Once classed as the seventh wealthiest woman in Britain (the arithmetic was doubtless wrong) I'm proud to have given away enough to take me out of the Rich List. There's a Women's Giving Circle who pool donations and then choose what projects to fund. In general, women seem to give more than men to overseas causes. My giving is not any different because I'm a woman. Tho' I do care about issues and am 'careful' about them.

I've always tried to be generous according to my means. Generous in time and skills as well as money. Sure, in recent years the money came to be significant – wonderfully effective. But the passion and human touch must also be there, so as not to patronise beneficiaries. I know from having received charity myself and expected to be grateful, how easy it is to patronise. So I give with a warm hand and liberal spirit.

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As Ambassador for Philanthropy I want to galvanise and encourage giving.

We're all motivated by pleasure. Each person knows if it's children or disability or animals or green issues or the developing world, or the elderly... that interest us.

My pledge as Ambassador for Philanthropy is:

To inspire the idea that giving is a pleasurable act of desire and compassion.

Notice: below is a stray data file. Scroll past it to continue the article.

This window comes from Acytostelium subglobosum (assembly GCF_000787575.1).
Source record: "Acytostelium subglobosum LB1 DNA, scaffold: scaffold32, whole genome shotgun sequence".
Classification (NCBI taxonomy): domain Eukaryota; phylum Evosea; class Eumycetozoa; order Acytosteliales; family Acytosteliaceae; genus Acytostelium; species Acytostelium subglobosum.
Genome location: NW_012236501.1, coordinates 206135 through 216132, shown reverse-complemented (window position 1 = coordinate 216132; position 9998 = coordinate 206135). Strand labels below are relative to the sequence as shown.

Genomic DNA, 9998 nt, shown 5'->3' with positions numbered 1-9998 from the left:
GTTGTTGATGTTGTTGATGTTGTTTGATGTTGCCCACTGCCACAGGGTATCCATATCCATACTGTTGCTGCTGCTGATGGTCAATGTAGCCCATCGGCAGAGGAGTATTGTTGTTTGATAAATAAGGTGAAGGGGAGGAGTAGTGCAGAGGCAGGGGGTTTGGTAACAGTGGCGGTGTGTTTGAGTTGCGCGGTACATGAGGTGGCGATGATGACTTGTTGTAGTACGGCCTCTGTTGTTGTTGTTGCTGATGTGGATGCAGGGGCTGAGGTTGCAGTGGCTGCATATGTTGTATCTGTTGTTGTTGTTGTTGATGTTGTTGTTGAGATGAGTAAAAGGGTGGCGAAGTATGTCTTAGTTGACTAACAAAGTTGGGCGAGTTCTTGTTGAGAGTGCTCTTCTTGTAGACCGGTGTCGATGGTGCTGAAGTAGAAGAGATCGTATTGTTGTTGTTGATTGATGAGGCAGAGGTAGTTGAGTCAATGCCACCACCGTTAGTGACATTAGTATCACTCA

To help, change or challenge any aspect of society by raising the bar on our capacity to be generous.

I meet more interesting people, travel purposefully to more interesting places and feel more fulfilled giving money away than I ever did in the years spent making it. Indeed, the more money I give away, the richer my life seems to become.

Copyright April 2010

Dame Stephanie Shirley
Ambassador for Philanthropy
Cabinet Office – The Third Sector
2nd Floor, Admiralty Arch, South Side
The Mall
London
SW1A 2WH

Tel: 0207 0960 1940
Email: damestephanie@ambassadorforphilanthropy.com
Website: www.ambassadorforphilanthropy.com

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The word 'inspiring' is greatly overused, but Stephanie Shirley's story is one of those rare cases in which it truly applies. This book is an extraordinary tale of creativity and resilience, and of the power of well-targeted philanthropy to transform the world.
Oliver Burkeman, Guardian journalist and author

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I feel lucky to count myself one of Steve’s friends, and I am so happy that, by sharing her story with us in the pages of this book, she will inevitably acquire many more admirers and fans. We may never be able to achieve a fraction of her success and influence, but the example of her generosity and unflagging attempts to use her hard won fortune to do good will inspire all of us to do just that bit more to leave the world a slightly better place than we found it.
Jane Asher

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A wonderful, inspirational, living, breathing life of a book.
Stuart Ongley, SGO Music